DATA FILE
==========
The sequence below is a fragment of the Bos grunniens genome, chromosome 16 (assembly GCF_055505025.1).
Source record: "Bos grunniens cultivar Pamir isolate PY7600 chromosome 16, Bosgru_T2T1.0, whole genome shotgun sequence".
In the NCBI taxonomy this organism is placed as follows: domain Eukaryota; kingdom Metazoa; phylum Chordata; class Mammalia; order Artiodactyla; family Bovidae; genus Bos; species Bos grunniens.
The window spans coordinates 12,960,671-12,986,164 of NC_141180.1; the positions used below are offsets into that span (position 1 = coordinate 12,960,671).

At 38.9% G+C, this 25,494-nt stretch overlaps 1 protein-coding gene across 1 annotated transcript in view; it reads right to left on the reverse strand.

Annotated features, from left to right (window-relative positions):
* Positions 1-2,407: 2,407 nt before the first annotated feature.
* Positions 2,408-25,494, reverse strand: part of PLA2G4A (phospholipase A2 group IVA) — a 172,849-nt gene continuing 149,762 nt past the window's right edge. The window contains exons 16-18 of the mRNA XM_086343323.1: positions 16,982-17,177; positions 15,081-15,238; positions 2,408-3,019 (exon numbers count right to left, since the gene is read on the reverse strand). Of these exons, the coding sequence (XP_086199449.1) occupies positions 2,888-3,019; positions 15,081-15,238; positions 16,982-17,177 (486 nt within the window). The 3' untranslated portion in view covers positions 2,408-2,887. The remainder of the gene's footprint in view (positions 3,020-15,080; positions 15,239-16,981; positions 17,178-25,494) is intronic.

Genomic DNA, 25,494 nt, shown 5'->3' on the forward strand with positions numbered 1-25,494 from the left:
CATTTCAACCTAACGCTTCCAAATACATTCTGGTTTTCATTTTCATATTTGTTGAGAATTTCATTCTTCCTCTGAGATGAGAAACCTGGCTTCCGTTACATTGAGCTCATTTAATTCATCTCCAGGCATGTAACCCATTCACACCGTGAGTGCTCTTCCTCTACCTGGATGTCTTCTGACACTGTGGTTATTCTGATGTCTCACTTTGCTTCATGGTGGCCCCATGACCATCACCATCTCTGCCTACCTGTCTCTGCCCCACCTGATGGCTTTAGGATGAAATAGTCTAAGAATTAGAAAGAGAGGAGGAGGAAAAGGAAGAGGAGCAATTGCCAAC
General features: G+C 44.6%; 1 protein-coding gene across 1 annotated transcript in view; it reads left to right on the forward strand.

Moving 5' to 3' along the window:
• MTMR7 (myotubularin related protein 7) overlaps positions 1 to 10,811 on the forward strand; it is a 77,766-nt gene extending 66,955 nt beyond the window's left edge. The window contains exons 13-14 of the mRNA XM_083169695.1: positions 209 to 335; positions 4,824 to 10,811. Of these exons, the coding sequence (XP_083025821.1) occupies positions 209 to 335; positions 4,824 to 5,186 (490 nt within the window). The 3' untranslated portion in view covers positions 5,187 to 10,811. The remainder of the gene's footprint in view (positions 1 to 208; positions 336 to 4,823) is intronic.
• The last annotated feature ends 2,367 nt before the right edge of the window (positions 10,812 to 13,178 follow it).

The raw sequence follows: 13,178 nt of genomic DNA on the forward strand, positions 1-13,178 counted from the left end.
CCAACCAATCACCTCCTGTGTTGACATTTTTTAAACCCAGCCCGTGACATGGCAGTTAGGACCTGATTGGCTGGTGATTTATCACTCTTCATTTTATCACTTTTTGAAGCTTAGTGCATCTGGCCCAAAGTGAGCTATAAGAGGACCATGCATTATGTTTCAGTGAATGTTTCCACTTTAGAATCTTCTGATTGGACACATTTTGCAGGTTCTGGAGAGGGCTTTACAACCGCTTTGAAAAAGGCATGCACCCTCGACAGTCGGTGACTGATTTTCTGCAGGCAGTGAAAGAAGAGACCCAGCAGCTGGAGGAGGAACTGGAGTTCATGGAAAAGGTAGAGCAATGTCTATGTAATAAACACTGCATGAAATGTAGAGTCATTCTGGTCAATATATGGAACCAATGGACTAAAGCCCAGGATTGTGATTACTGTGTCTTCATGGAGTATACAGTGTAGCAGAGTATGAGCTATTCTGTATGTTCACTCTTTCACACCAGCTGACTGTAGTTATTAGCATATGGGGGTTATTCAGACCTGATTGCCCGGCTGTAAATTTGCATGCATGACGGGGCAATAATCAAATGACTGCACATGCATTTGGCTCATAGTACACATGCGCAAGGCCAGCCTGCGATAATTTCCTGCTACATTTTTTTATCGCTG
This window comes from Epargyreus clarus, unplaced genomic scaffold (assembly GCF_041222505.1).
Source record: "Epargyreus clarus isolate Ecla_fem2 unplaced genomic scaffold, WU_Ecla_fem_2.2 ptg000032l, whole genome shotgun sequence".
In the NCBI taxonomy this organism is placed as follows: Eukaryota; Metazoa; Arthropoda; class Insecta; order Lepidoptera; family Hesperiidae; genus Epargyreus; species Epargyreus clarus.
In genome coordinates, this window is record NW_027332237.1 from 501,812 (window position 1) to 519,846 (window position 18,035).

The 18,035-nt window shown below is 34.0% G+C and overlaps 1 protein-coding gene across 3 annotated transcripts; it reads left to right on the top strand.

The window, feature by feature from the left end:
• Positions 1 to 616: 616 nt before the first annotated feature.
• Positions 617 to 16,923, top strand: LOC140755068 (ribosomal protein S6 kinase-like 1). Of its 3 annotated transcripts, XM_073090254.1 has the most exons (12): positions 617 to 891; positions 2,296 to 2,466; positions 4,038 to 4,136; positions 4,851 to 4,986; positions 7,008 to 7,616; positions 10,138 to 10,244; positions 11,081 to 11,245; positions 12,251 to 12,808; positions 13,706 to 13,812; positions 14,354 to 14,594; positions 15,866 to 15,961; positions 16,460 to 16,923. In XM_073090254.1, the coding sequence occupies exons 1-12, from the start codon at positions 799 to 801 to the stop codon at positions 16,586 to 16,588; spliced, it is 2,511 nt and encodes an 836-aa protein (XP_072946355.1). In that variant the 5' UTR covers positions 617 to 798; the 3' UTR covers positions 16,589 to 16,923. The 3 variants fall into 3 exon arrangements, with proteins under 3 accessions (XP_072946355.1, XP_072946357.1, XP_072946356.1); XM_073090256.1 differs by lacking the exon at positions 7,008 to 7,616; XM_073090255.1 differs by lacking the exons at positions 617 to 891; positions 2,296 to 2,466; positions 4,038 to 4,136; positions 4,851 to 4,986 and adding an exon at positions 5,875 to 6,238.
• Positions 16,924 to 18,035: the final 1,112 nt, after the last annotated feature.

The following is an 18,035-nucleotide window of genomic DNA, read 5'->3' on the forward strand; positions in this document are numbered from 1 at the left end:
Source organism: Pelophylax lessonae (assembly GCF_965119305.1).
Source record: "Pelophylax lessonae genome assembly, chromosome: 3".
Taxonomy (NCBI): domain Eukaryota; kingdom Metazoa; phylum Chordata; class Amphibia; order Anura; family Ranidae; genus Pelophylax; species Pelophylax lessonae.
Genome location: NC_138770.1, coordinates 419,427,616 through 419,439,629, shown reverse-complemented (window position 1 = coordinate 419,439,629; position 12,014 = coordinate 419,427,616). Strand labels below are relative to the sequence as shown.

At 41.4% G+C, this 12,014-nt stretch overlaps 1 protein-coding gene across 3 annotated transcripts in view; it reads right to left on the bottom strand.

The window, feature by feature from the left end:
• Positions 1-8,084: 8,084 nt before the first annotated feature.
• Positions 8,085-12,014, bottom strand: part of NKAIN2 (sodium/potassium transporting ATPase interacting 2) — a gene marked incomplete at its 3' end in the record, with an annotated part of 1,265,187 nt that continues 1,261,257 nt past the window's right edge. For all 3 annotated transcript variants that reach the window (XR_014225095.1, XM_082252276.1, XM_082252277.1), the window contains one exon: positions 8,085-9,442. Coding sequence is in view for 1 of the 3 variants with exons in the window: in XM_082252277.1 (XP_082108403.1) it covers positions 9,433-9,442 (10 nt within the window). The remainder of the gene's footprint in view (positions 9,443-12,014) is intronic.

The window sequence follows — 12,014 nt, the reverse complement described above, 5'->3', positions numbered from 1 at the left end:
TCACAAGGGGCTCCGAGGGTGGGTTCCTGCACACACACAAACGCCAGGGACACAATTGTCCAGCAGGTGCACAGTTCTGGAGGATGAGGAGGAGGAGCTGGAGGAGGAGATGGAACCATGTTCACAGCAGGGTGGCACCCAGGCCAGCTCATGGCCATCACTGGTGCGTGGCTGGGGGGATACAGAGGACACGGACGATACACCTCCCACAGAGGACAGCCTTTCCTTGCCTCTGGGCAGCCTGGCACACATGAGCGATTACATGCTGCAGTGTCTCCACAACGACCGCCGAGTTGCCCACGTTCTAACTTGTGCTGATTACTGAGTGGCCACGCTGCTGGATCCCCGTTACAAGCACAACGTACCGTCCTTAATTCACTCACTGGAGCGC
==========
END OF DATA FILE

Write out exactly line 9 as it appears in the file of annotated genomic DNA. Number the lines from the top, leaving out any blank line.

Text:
Genomic DNA, 25,494 nt, shown 5'->3' on the forward strand with positions numbered 1-25,494 from the left: